Byron fighting Australia's rising emissions

NATIONAL emission levels are on the rise with emissions increasing by 1% in the year from March 2016, but Byron Shire Council is taking action.

The Australian National Greenhouse Gas Inventory's quarterly update report, released on August 4, shows national emission levels (excluding the land use and forestry sector), rose by 1.6% during the March 2017 quarter.

Byron Shire Council recently joined the Climate Council's Cities Power Partnership, connecting with towns and cities throughout the country that are getting on with the job of tackling climate change.

It's part of Byron Shire's plan to become Australia's first Zero Emissions community over the next ten years.

The council is investigating various energy generation opportunities, as well as exploring reactivating Australia's first hydro system, which provided 100% hydro power to the town of Mullumbimby 100 years ago.

Byron Shire mayor Simon Richardson rising national emissions are a cause for concern.

"Locally we're doing a lot of work to ensure that we are on track to a sustainable future," Cr Richardson said.

"Reducing our emissions and transitioning to clean energy isn't just good for our environment - long term, it will also drive cost savings for Byron."

Climate Council CEO Amanda McKenzie said the latest emissions data shows the crucial role that local action can have in addressing rising emissions.

"While it's hugely disappointing that national emissions have continued to rise, the situation would have been much worse if not for action taken by local and State governments," Ms McKenzie said.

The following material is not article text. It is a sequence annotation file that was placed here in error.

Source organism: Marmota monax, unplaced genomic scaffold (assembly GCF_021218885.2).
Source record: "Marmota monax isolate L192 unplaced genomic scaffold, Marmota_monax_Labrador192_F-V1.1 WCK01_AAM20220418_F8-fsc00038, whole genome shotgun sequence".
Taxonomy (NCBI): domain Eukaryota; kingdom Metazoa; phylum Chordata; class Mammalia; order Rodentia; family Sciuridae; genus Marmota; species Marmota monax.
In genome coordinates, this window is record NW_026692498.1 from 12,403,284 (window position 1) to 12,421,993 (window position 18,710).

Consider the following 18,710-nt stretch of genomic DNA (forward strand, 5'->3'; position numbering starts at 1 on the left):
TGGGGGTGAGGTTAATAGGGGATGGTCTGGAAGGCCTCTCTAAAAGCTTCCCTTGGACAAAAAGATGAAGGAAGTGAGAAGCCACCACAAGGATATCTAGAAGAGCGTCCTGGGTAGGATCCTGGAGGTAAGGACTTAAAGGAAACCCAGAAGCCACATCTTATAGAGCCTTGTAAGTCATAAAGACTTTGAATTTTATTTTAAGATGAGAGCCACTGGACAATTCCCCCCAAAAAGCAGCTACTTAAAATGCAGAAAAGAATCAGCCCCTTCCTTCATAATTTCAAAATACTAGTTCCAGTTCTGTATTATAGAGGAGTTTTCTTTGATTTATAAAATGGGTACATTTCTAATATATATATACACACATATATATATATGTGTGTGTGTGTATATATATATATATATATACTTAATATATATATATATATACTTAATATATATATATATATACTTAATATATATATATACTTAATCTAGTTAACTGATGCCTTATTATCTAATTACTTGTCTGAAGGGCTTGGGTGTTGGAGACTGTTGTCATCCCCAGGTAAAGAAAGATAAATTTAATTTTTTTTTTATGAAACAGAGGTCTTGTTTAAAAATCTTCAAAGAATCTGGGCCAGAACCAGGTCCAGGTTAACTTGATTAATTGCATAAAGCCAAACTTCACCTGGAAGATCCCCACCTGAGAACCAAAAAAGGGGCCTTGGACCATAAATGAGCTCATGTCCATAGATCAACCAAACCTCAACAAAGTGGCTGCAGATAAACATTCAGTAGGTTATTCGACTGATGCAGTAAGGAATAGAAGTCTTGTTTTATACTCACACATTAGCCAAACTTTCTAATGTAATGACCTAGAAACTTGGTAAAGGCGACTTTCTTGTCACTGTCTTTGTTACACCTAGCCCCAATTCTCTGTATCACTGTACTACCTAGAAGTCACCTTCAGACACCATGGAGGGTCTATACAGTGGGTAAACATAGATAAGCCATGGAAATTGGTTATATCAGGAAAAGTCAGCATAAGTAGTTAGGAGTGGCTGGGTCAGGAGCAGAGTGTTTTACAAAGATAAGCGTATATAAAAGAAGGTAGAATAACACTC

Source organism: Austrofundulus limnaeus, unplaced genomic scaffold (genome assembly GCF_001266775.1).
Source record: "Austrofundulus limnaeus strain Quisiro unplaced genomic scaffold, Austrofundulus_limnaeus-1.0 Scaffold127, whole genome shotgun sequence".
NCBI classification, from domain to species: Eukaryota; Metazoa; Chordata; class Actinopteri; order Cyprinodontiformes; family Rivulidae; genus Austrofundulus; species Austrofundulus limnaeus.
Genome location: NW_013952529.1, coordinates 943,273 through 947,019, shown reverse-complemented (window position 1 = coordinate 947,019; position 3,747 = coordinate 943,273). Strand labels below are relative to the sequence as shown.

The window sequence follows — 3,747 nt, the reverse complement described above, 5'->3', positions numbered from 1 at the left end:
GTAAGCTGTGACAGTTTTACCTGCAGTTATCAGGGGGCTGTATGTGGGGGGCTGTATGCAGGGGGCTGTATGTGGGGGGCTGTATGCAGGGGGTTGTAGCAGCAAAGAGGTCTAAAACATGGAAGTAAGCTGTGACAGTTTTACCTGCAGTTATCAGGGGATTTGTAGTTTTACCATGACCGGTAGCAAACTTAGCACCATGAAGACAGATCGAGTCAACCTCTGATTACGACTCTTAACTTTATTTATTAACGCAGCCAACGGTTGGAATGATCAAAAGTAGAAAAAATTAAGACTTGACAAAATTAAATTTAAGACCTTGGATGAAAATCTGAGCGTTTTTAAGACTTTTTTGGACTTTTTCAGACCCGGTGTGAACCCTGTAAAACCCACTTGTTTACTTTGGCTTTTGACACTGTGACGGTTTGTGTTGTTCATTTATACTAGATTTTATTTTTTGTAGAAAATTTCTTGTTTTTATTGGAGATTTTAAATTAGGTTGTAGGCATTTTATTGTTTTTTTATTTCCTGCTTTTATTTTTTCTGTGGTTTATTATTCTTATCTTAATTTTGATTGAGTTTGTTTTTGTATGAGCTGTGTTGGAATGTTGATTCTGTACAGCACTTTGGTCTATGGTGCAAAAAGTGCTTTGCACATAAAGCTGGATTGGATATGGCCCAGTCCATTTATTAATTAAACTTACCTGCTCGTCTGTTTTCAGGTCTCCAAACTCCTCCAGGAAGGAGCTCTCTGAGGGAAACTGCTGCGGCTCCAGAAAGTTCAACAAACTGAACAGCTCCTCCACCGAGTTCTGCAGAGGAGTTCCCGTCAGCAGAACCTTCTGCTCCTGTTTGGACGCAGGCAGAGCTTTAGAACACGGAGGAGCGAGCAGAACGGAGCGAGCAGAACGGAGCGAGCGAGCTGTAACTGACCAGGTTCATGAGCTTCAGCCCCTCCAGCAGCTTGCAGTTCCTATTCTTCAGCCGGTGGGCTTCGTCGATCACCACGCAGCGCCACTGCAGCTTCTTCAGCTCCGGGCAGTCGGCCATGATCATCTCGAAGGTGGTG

"Local councils such as Byron Shire that have a clear climate and energy policy are already helping to drive down pollution and bring on more renewable energy."

Off the back of announcing its commitment to the Cities Power Partnership, Byron Shire Council is being asked to take another bite out of climate change, by serving only vegan food at official meetings, functions, and other events.

In a letter to Byron Shire Mayor Simon Richardson, People for the Ethical Treatment of Animals (PETA) points out that while the council's goal of becoming Australia's first zero emissions community is admirable, it could immediately reduce its emissions - without any cost to ratepayers - by enjoying eco-friendly plant foods.

"[V]egan meals offer the easiest and most effective way to take a bite out of climate change," wrote PETA Associate Director of Campaigns Ashley Fruno.

"As local community leaders, the members of Byron Shire Council must surely set an example, eating as if you mean business, by enjoying only planet-friendly vegan foods during all official events."

Byron Shire Council has also received some of PETA's free vegan starter kits.

Topics:  greenhouse gas emissions northern rivers environment

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